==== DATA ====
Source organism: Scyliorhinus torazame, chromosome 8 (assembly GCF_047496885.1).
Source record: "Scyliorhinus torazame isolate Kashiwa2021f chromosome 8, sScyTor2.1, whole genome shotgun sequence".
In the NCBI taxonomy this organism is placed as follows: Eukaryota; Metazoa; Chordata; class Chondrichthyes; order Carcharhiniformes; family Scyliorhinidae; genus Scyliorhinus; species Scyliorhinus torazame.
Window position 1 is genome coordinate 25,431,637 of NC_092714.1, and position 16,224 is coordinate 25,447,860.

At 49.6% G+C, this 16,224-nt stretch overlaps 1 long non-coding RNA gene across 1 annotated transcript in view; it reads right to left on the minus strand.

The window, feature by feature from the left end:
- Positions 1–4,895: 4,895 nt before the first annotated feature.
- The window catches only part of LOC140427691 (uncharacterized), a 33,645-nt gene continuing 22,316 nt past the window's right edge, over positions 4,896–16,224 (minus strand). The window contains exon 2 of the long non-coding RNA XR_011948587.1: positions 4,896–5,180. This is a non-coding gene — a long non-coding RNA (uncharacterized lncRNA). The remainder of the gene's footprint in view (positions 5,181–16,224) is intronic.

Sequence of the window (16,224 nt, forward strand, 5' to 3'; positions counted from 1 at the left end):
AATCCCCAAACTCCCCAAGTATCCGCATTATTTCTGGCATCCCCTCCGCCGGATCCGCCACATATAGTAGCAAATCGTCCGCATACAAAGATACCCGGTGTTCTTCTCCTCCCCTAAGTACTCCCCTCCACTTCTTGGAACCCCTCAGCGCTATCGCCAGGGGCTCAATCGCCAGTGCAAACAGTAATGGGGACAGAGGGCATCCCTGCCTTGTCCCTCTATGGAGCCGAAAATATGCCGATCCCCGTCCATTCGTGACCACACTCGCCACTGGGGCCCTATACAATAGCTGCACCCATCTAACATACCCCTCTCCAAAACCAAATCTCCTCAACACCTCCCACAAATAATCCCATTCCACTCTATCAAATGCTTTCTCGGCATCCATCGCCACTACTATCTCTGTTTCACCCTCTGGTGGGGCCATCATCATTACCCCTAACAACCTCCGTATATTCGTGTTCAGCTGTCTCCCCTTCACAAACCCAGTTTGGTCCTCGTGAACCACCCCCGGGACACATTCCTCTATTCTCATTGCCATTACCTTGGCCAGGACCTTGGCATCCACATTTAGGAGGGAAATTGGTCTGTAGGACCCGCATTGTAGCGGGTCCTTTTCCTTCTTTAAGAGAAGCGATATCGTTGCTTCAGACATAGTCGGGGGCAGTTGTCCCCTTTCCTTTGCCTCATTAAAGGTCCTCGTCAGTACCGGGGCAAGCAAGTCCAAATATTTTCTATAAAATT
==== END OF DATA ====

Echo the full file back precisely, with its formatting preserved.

Source organism: Scyliorhinus torazame, chromosome 8 (assembly GCF_047496885.1).
Source record: "Scyliorhinus torazame isolate Kashiwa2021f chromosome 8, sScyTor2.1, whole genome shotgun sequence".
In the NCBI taxonomy this organism is placed as follows: Eukaryota; Metazoa; Chordata; class Chondrichthyes; order Carcharhiniformes; family Scyliorhinidae; genus Scyliorhinus; species Scyliorhinus torazame.
Window position 1 is genome coordinate 25,431,637 of NC_092714.1, and position 16,224 is coordinate 25,447,860.

At 49.6% G+C, this 16,224-nt stretch overlaps 1 long non-coding RNA gene across 1 annotated transcript in view; it reads right to left on the minus strand.

The window, feature by feature from the left end:
- Positions 1–4,895: 4,895 nt before the first annotated feature.
- The window catches only part of LOC140427691 (uncharacterized), a 33,645-nt gene continuing 22,316 nt past the window's right edge, over positions 4,896–16,224 (minus strand). The window contains exon 2 of the long non-coding RNA XR_011948587.1: positions 4,896–5,180. This is a non-coding gene — a long non-coding RNA (uncharacterized lncRNA). The remainder of the gene's footprint in view (positions 5,181–16,224) is intronic.

Sequence of the window (16,224 nt, forward strand, 5' to 3'; positions counted from 1 at the left end):
AATCCCCAAACTCCCCAAGTATCCGCATTATTTCTGGCATCCCCTCCGCCGGATCCGCCACATATAGTAGCAAATCGTCCGCATACAAAGATACCCGGTGTTCTTCTCCTCCCCTAAGTACTCCCCTCCACTTCTTGGAACCCCTCAGCGCTATCGCCAGGGGCTCAATCGCCAGTGCAAACAGTAATGGGGACAGAGGGCATCCCTGCCTTGTCCCTCTATGGAGCCGAAAATATGCCGATCCCCGTCCATTCGTGACCACACTCGCCACTGGGGCCCTATACAATAGCTGCACCCATCTAACATACCCCTCTCCAAAACCAAATCTCCTCAACACCTCCCACAAATAATCCCATTCCACTCTATCAAATGCTTTCTCGGCATCCATCGCCACTACTATCTCTGTTTCACCCTCTGGTGGGGCCATCATCATTACCCCTAACAACCTCCGTATATTCGTGTTCAGCTGTCTCCCCTTCACAAACCCAGTTTGGTCCTCGTGAACCACCCCCGGGACACATTCCTCTATTCTCATTGCCATTACCTTGGCCAGGACCTTGGCATCCACATTTAGGAGGGAAATTGGTCTGTAGGACCCGCATTGTAGCGGGTCCTTTTCCTTCTTTAAGAGAAGCGATATCGTTGCTTCAGACATAGTCGGGGGCAGTTGTCCCCTTTCCTTTGCCTCATTAAAGGTCCTCGTCAGTACCGGGGCAAGCAAGTCCAAATATTTTCTATAAAATT